A grand Georgian Revival manor that hosted the most star-studded parties in Golden Age Hollywood has been listed at $37,000,000 by Aaron Kirman of John Aaroe Group.
Invisible from the street and impeccably private, the residence commands the best location on one of the best streets in Holmby Hills. Its sweeping, mature grounds have been compared to a marriage of Huntington Gardens and Central Park. Some trees are older than the home itself; examples include Arizona cypress, bottle, Brazilian pepper, Brisbane box, Canary Island and dwarf Mugu pine, evergreen pear, marina strawberry, pink snowball, and weeping Cedar of Lebanon.
The lavish mansion with eight bedrooms and nine full baths was designed in 1938 by English architect Gordon B. Kaufmann, whose works include Greystone Mansion, the Los Angeles Times building, Santa Anita Park and the Hollywood Palladium. The interior was later redone by celebrity interior designer Billy Haines. Highlights include an enormous living room, a breakfast room with view across the grounds to the pool and pool house and an incomparable American Art Deco den. The property includes three full guest houses, two swimming pools, a tennis court hidden from the house, a bridle trail and a funicular.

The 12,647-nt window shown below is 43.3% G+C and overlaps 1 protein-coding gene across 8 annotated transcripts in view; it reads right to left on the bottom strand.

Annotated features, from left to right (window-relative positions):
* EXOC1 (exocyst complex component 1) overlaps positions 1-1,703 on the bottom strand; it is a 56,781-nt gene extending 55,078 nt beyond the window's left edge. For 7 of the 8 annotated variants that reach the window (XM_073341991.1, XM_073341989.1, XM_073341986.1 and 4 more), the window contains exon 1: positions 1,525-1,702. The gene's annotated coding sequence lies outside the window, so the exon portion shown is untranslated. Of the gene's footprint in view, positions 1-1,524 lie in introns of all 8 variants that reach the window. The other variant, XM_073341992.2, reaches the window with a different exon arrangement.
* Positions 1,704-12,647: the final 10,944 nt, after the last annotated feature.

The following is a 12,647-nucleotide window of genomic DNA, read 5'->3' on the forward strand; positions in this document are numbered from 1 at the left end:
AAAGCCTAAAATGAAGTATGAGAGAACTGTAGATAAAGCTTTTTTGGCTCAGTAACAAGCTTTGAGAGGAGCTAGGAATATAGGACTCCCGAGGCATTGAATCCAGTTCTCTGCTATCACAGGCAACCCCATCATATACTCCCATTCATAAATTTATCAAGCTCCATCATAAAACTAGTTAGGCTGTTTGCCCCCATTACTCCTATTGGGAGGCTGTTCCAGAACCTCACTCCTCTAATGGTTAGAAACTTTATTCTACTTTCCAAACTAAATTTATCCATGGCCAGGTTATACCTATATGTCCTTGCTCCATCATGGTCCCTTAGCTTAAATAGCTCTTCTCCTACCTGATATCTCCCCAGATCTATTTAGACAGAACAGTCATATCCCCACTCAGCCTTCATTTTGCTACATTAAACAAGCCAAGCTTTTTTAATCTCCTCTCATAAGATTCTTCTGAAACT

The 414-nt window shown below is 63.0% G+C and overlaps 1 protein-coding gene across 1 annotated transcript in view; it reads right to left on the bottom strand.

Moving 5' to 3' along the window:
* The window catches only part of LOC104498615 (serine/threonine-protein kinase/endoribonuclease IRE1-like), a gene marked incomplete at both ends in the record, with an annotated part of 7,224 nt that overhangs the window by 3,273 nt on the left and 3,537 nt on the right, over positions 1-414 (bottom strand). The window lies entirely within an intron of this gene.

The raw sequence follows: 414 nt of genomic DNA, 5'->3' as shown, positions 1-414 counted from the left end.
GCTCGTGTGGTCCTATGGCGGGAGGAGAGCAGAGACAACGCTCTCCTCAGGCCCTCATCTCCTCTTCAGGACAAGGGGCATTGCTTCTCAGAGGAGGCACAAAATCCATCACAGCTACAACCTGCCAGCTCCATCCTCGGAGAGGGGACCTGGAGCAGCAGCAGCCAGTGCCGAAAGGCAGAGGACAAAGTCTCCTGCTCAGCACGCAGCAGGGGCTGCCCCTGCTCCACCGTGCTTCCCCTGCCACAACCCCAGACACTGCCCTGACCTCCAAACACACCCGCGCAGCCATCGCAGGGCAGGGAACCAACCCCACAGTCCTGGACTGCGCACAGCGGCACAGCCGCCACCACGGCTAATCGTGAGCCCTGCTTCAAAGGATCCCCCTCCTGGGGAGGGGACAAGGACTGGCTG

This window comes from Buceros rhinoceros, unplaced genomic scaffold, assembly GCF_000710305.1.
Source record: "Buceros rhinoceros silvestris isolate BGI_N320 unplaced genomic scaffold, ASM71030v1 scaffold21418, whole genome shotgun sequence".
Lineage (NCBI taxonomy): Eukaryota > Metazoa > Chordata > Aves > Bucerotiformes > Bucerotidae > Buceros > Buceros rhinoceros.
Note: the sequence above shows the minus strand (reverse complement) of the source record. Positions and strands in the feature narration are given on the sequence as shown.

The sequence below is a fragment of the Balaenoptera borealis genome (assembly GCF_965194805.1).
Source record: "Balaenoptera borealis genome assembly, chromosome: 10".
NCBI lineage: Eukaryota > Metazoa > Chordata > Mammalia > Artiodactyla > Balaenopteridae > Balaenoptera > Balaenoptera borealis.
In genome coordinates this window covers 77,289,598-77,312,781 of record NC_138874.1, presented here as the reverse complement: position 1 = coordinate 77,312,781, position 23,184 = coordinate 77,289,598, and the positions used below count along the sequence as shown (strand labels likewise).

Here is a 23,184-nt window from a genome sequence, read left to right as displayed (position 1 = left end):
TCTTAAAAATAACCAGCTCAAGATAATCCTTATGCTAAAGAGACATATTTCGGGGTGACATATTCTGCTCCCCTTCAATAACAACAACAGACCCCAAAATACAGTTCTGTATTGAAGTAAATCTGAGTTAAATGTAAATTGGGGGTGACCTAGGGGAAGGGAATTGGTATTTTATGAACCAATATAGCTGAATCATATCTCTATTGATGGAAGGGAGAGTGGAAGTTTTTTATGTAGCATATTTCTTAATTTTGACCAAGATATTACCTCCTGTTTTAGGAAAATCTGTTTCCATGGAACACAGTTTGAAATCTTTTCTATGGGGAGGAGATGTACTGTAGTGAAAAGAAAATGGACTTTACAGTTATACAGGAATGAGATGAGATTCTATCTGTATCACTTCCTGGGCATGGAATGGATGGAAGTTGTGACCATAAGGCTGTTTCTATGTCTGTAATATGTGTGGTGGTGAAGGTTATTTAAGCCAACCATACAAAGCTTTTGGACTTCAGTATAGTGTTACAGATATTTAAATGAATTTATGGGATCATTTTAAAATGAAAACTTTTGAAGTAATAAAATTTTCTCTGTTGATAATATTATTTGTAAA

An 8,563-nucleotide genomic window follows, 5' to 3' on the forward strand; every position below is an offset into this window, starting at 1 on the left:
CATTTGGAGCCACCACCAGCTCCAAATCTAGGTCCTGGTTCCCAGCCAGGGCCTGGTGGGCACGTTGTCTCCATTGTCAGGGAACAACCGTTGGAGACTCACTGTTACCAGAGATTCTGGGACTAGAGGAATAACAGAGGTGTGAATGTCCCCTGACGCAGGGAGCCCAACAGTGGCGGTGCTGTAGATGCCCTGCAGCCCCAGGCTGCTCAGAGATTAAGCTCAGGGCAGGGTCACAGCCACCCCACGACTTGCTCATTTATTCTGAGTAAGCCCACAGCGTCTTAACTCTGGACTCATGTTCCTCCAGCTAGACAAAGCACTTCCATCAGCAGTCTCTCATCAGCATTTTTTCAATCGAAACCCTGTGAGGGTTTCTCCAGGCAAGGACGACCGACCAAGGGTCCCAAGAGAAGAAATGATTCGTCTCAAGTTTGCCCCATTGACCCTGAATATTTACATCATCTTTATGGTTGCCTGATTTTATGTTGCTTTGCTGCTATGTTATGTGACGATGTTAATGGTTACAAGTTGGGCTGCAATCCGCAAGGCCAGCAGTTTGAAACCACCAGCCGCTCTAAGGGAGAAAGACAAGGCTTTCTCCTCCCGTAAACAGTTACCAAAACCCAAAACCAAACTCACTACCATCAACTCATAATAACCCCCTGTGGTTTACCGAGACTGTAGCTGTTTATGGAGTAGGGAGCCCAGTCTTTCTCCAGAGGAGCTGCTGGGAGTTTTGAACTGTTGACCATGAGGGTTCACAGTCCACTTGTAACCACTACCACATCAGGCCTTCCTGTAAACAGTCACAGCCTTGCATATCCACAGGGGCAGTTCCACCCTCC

Beginning in 1947, the residence was the longtime home of prominent film producer William Goetz and his wife, Edith Mayer (Edie) Goetz, daughter of mogul Louis B. Mayer. The home was the center of Hollywood social life at the height of the studio era, when invitations to the couple’s glittering dinner parties were the most sought-after in the film industry. Amid the Goetz’s spectacular collection of Impressionist and Post-Impressionist art, guests were shown pre-release films in one of history’s first great private screening rooms. "The highest accolade for someone coming into this town was to be invited to the Goetzes,” remembered Oscar-winning director Billy Wilder. “They had the best food, the best people and the best things on the walls."
The year the couple acquired the estate, New York Social Diary reported the guest list for their party to celebrate Mr. Goetz's acquisition of Universal Studios included Lana Turner, Joan Crawford, Douglas Fairbanks, William Powell, Merle Oberon, Dick Powell and June Allyson, Robert Taylor and Barbara Stanwyck, Gary Cooper, Deborah Kerr, Judy Garland and Vincente Minnelli, Henry Fonda, Ava Gardner, Cary Grant, David Niven, Danny Kaye, Irving Berlin, Sam Goldwyn “and Johnny Green, who sat and played for hours while Judy Garland sang to the guests.” The home was also famous as the site to which Elizabeth Taylor fled after her first breakup with Richard Burton — and where the couple soon reconciled.